Some 14h after our start in the morning, ropes were being pulled, and another 20 min walk to camp urged us to discuss the most important part of the day; “what would be for dinner?” The answer was clear; “steak is for dinner!!!
Come climb in the AK Range with SJMG!!!
Elias had a great trip in the Root Canal Glacier to climb the Moose’s Tooth. They are safely back in Talkeetna celebrating. Stay tuned for a recap of their trip!
Our second AK expedition is en route to Talkeetna today. Andrés Marin is accompanied by two great guests, they are planning to fly into the Root Canal in the next day or so. Stay tuned on their progress.
Elias and his partner had a successful climb of the Moose’s Toothe formation via the Ham n’Eggs route yesterday. He informed us via In Reach message that the weather was perfect and the summit views were awesome. They completed ascent and descent back to camp in just over 14 hours. Way to go guys! Congrats! Now the team is back at camp planning next move. Stay tuned.
Our first trip to the Ruth Gorge in the Alaska Range is in progression. Elías de Andrés Martos is there with a solid partner. They flew onto the Root Canal Glacier two days ago. Their plan is to climb the Moose’s Tooth formation today, weather & conditions allowing. The ultra classic route Ham n’ Eggs (V,5.9,AI 4) is 2,800 feet of technical alpine ice/mixed climbing.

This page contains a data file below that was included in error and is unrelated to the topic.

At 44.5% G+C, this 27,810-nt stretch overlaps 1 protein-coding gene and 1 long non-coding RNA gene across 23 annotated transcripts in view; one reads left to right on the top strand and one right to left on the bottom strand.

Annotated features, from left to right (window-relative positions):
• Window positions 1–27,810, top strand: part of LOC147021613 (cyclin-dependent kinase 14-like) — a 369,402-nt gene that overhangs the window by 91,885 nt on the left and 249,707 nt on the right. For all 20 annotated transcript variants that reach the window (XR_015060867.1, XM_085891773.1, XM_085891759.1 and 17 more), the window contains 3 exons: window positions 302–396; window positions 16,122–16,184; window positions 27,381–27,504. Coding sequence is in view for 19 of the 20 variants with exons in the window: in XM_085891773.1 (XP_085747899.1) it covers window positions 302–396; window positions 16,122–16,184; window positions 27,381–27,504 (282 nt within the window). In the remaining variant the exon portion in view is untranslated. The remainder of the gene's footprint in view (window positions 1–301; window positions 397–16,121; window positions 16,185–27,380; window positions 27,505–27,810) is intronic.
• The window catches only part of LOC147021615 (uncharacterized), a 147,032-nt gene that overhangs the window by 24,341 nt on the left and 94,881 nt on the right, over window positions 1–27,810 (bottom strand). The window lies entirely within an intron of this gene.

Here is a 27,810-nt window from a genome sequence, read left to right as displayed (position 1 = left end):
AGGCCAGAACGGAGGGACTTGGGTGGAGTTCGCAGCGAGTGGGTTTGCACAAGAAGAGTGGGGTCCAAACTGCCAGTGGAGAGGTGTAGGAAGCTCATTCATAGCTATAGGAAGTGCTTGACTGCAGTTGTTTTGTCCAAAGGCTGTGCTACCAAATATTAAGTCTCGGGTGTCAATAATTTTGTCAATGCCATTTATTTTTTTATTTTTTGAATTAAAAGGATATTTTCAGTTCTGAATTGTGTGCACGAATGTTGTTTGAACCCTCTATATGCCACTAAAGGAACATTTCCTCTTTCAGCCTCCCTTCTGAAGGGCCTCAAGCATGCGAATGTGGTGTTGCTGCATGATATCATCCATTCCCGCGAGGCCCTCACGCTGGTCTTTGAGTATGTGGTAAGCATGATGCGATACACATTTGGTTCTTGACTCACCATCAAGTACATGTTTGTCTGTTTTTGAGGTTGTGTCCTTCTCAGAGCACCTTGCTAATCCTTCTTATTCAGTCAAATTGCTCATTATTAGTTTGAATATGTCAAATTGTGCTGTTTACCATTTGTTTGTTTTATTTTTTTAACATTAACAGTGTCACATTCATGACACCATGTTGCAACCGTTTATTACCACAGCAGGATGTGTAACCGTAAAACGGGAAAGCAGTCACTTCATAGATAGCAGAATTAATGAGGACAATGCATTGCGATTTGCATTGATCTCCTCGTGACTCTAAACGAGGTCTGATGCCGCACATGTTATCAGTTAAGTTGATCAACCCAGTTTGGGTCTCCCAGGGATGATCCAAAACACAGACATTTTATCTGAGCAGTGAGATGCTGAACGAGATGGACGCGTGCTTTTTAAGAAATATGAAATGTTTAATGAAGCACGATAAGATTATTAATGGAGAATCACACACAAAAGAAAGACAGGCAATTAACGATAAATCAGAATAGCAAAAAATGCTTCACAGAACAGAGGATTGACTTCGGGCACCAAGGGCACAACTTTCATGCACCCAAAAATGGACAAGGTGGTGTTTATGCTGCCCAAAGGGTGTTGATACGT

Winter is at our doorstep here in Ouray. We have had some great snow storms over the past few weeks which will transfer nicely to good skiing and ice climbing. It is important to note the type of snow we have been receiving has had good water content. This especially makes for a perfect ice recipe. When we get sunny days and cold nights the melt freeze cycle will put us in excellent shape for ice formation. We eagerly hope that the precipitation keeps coming to beef up our snowpack and ice flows for this winter.
With the joy of winter’s arrival, we hope that everyone has begun to train for ice climbing. This week’s Pre-Season Stoke Training Series will focus on CORE STRENGTH. Your body revolves around your core. All of your movement originates from your abs, therefore having a solid core will transfer to good balance and body tension while climbing. Maintaining body tension with strong abdominals will promote good control & efficiency during your movement.
For a slew of great core exercise ideas checkout this article by CLIMBING.
Here are a few a really good core/grip strength combination exercise. This incorporates our previous Pre-Season Training topic, Grip Strength with Core Strength.
Dead Hang on Ice Tools with Ball Support
Lock-Offs with Ball Support
One Arm Dead Hang with Ball Support